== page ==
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The Comet Hunters Of Göbekli Tepe

The Comet Hunters Of Göbekli Tepe

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The ancient peoples of Anatolia and the Near East did not go unaffected by the terrible consequences of the Younger Dryas comet impact event, now known to have devastated the North American continent sometime around 10,800 BC. Indeed, there is powerful evidence that a Natufian settlement at Tell Abu Hureyra on the Middle Euphrates River, in what is today northern Syria, was subjected to an airborne blast triggered by the appearance in the low skies of a single fragment from the comet.

As evidence of this terrifying event, archaeologists working at Tell Abu Hureyra have uncovered nanosized magnetic and glass balls known as microspherules, as well as siliceous scoria-like objects made of melted glass. These are formed under incredibly high temperatures, in the range of 1,700 to 2,200 degrees Celsius. Microscopic objects of this kind are telltale signatures of an impact blast and are extremely unlikely to have been caused by natural phenomena such as lightning strikes. What is more, Tell Abu Hureyra is just 160 kilometers (99 miles) south of Göbekli Tepe and 520 kilometers (323 miles) north-northeast of Jericho, both of which emerged in the aftermath of the 1,200-year mini–Ice Age that followed the comet impact event.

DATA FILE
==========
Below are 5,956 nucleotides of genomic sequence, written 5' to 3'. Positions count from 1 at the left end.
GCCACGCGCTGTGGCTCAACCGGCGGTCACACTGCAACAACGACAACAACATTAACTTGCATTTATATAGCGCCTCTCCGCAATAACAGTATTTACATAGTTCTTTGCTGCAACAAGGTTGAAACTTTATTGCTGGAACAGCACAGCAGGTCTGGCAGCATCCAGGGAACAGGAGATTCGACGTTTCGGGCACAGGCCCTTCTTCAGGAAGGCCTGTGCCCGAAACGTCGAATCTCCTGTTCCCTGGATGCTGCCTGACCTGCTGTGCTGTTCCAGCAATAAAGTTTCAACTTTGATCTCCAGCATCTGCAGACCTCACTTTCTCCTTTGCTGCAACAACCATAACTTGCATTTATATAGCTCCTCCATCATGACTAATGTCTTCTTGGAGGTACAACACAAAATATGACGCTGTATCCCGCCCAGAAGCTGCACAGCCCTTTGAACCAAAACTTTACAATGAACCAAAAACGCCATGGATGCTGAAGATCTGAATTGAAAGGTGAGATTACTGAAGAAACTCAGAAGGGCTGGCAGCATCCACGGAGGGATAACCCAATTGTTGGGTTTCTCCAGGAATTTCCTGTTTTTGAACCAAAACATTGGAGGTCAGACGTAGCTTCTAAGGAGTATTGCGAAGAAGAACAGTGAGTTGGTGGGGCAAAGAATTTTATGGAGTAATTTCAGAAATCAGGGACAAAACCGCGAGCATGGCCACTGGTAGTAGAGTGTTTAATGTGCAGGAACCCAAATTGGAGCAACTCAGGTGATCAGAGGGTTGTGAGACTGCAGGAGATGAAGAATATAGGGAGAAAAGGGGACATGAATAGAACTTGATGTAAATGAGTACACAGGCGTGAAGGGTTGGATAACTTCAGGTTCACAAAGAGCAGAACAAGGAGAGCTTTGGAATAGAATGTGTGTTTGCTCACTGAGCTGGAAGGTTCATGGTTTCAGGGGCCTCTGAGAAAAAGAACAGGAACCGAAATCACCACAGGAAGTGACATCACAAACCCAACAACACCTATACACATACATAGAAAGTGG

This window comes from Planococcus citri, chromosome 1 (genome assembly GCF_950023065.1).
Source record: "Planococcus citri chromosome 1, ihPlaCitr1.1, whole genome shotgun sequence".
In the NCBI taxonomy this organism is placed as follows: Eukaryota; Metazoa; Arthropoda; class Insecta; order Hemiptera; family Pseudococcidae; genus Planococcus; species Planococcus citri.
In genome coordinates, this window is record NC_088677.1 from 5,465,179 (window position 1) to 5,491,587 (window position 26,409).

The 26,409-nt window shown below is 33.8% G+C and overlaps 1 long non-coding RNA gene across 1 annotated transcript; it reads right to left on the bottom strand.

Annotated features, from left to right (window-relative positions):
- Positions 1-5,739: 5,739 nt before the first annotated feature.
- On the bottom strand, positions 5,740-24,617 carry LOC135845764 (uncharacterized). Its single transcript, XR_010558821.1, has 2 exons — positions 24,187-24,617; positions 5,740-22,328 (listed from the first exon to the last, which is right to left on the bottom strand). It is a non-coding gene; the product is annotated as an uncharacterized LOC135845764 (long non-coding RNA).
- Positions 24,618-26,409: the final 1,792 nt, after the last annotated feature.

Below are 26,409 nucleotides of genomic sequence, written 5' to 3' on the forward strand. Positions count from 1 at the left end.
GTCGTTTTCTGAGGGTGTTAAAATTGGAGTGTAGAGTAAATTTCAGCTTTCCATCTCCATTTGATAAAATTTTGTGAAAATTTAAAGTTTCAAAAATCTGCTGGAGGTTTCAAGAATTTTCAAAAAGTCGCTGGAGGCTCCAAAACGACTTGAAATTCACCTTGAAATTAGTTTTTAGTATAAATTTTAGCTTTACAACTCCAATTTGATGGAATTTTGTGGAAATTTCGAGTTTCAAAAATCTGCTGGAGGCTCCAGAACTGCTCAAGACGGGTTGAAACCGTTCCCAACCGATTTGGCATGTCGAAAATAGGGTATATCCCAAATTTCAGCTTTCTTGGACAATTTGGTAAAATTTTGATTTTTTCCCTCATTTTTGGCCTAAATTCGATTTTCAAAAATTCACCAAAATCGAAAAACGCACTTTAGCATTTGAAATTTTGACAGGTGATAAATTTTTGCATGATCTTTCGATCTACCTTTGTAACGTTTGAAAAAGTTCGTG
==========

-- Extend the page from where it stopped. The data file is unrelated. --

Large and smaller stones used to grind cereal grains, Abu Hureyra, c. 9500–9000 BC. British Museum. ( Zunkir /CC BY-SA 4.0)

Large and smaller stones used to grind cereal grains, Abu Hureyra, c. 9500–9000 BC. British Museum. ( Zunkir /CC BY-SA 4.0 )

It must have been a similar story all the way across the Northern Hemisphere—a series of initial catastrophic events followed by aftershocks and further wildfires for hundreds of years after the initial impact event of around 10,800 BC. Epipaleolithic populations that would have taken the full force of the cataclysm included the Clovis culture of North America, the Magdalenian peoples of southwestern Europe, the Creswellian population of England, the Brommian culture of southern Scandinavia, the Swiderian groups that occupied various parts of central and eastern Europe, and, of course, the Natufian population of the Levant. All would have been devastated by the Younger Dryas event, with only the cleverest and most resilient human societies surviving to tell the tale.

The Usselo Horizon

An example of how effective the Younger Dryas impact event was in decimating human societies can be seen at Lommel in Belgium. Here thrived many settlements of the Federmesser tradition. They were an advanced culture with its own unique tool-making industry that populated the Low Countries of Europe.

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Excerpt from Denisovan Origins,  by Andrew Collins  and Gregory L. Little (Bear & Co, 2019). Printed with permission from the publisher Inner Traditions International .

Andrew Collins is a science and history writer, who has been investigating the origins of human civilization for over three decades. He is a noted explorer and the co-discoverer of a massive cave complex beneath the Giza plateau, now known as “Collins’ Caves.” He is the author of several bestselling books, including From the Ashes of Angels and Gobekli Tepe: Genesis of the Gods . He lives in southeast England.

Top Image : Deriv; A woolly mammoth (  CC BY-SA 2.0  ) meets a meteor strike (  Public Domain  ). Carolina Bays (  Public Domain  ).

By Andrew Collins

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